For Speechwriting Team, Bush Is Editor in Chief
Tonight's State of the Union address by President Bush had its origins in a conversation between the president and his small crew of speechwriters in late spring or early summer last year. As the speechwriters tell it, Bush called them into the Oval Office and told them he was interested in giving a speech about his governing philosophy.
The theme was "trust people to make wise decisions and empower them with better options," said Marc Thiessen, a onetime aide to former senator Jesse Helms (R-N.C.). "There never was really an opportunity to give it," he added, "and when the State of the Union came around, it just seemed to fit perfectly."
Thiessen, 41, is taking over as the chief White House speechwriter after being deputy to outgoing chief William McGurn, 49, a onetime editorial writer for the Wall Street Journal who plans to return to journalism. The other key collaborator was Christopher Michel, 26, who will become the new speechwriting deputy, having worked his way up from being an unpaid intern after graduating from Yale five years ago.
The three wordsmiths took a break Friday to offer a glimpse into how the presidential address was put together. They described an intensely collaborative process shaped heavily by the man McGurn sees not as the "commander in chief" but the "editor in chief."
"He calls up and he really drills down. He looks at transitions, he looks at everything," McGurn said of Bush. In the course of a long writing career, McGurn noted that he has been edited by the likes of William F. Buckley and late Wall Street Journal editor Robert Bartley, but Bush has clearly been "the most involved."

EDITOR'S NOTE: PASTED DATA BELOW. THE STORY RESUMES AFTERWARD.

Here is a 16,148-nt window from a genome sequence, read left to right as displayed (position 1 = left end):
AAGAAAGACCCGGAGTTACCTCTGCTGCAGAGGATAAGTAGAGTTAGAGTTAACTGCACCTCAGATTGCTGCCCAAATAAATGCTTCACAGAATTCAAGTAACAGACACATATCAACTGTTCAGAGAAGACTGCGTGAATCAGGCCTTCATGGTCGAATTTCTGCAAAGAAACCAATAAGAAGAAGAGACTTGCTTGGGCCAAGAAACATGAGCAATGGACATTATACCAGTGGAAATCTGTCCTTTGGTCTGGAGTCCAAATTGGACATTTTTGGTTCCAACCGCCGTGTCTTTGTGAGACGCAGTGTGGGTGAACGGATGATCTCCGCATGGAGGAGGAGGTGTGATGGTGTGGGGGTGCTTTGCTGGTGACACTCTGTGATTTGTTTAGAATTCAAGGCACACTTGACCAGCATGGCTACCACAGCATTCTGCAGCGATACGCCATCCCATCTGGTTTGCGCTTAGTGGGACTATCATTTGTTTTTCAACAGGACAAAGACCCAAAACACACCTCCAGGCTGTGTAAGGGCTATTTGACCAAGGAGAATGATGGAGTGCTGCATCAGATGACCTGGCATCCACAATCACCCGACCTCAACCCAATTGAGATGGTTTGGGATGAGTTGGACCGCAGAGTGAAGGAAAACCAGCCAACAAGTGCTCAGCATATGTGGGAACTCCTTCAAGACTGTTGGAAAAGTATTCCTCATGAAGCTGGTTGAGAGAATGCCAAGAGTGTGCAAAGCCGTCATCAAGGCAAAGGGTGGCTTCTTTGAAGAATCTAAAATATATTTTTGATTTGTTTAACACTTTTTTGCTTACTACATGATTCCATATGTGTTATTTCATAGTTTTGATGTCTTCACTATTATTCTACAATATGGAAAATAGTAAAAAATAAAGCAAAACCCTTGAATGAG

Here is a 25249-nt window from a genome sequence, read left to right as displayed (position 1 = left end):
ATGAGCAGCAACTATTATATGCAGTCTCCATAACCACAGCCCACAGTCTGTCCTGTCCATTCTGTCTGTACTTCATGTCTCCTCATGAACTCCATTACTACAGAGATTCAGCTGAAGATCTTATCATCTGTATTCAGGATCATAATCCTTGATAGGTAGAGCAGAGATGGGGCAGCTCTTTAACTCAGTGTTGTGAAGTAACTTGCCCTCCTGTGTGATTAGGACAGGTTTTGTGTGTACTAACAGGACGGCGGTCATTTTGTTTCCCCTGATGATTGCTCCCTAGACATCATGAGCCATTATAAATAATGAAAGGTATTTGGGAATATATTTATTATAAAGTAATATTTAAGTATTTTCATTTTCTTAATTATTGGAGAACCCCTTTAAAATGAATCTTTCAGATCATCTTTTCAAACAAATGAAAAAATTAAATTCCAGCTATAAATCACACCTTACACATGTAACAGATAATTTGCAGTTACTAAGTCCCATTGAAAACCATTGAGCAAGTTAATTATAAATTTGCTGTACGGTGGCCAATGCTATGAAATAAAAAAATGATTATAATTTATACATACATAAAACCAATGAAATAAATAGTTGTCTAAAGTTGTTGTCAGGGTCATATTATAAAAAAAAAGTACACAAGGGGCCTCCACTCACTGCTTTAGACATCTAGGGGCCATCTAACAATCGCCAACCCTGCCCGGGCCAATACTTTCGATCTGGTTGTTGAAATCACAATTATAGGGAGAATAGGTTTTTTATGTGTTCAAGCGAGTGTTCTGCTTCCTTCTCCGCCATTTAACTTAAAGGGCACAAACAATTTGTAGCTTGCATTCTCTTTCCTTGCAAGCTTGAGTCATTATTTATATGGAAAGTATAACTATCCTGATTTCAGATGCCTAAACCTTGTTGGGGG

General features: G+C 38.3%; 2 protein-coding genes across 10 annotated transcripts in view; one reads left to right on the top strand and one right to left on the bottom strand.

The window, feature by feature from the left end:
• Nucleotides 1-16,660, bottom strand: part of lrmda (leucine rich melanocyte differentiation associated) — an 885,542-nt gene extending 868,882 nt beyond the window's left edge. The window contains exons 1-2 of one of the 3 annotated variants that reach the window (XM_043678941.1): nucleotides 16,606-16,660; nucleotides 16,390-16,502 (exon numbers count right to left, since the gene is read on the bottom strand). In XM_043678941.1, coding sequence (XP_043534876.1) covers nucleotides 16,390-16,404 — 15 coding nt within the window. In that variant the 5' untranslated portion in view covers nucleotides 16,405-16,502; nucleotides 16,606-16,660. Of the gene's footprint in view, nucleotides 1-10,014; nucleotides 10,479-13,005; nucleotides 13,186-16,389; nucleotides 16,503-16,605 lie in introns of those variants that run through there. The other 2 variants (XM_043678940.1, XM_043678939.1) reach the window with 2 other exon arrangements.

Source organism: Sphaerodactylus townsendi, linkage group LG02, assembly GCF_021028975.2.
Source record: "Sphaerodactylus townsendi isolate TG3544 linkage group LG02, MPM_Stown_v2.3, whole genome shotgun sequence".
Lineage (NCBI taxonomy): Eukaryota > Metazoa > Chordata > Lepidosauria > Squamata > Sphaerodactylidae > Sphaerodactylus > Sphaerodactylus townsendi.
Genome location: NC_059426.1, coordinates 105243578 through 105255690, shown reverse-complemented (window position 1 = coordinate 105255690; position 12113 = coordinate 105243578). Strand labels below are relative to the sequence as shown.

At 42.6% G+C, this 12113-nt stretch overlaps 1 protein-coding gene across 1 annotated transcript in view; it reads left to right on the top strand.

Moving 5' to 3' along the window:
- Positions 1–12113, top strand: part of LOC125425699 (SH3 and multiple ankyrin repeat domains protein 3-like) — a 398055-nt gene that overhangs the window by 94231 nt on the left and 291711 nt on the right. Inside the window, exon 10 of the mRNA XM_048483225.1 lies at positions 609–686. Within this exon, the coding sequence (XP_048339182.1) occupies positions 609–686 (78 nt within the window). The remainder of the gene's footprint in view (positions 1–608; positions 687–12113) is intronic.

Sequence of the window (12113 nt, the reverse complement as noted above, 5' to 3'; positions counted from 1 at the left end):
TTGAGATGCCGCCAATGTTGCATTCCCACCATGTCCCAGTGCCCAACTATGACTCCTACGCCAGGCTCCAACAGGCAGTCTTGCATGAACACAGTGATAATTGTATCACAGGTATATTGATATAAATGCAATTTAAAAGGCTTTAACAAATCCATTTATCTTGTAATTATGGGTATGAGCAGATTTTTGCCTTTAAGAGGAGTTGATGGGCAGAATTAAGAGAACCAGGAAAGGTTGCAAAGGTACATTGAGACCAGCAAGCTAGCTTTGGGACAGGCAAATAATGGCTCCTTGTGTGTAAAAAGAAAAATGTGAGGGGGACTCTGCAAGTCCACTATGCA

Planning for this year's speech began in earnest in December, and by Christmas the speechwriting shop had an outline ready for Bush. While McGurn headed off with Bush to the Middle East in early January, Thiessen and Michel came up with a draft and sent it out to the president.
Since Bush's return, the speechwriters have often met with him twice a day to go over drafts, while also getting input from the rest of the White House staff. Last week, Bush started practicing the speech in the White House movie theater.
McGurn declined to offer many details on the speech, though he suggested it will be divided between domestic and foreign policy. Other aides are already playing down expectations for major new initiatives, noting that it is unrealistic to think they could be achieved in the final year with a Congress hostile to some of Bush's big ideas.
But there is no sense of cynicism or lack of enthusiasm from the speechwriting trio. Thiessen noted that some of Ronald Reagan's big speeches -- for instance, his address on the power of freedom and democracy at Moscow State University -- came in his last year. "There's no sense that this is a final hurrah," he said of tonight's address. "This is the beginning of a very big year with a lot of opportunities to shape the debate."
One thing they are emphatic about is that they follow Bush's lead. "These are his speeches," McGurn said. "You don't hear us saying these are our words or something. Each time he goes over it, he makes changes and it becomes more and more his own. By the end, he's almost memorized it."
Another Side of Africa
On Friday, the White House released where Bush will be stopping when he visits Africa Feb. 15 to 21 for the second time in his presidency: Benin, Tanzania, Liberia, Rwanda and Ghana. They don't include some of the usual presidential stops, such as regional powerhouses South Africa and Nigeria, though Bush did visit those countries last time around.
The choices appear to reflect Bush's desire to spotlight some of Africa's less heralded success stories, such as the end of the civil war in Liberia and ousting of Charles Taylor in 2003. Bush will also talk about the increases in funding for anti-AIDS and malaria initiatives.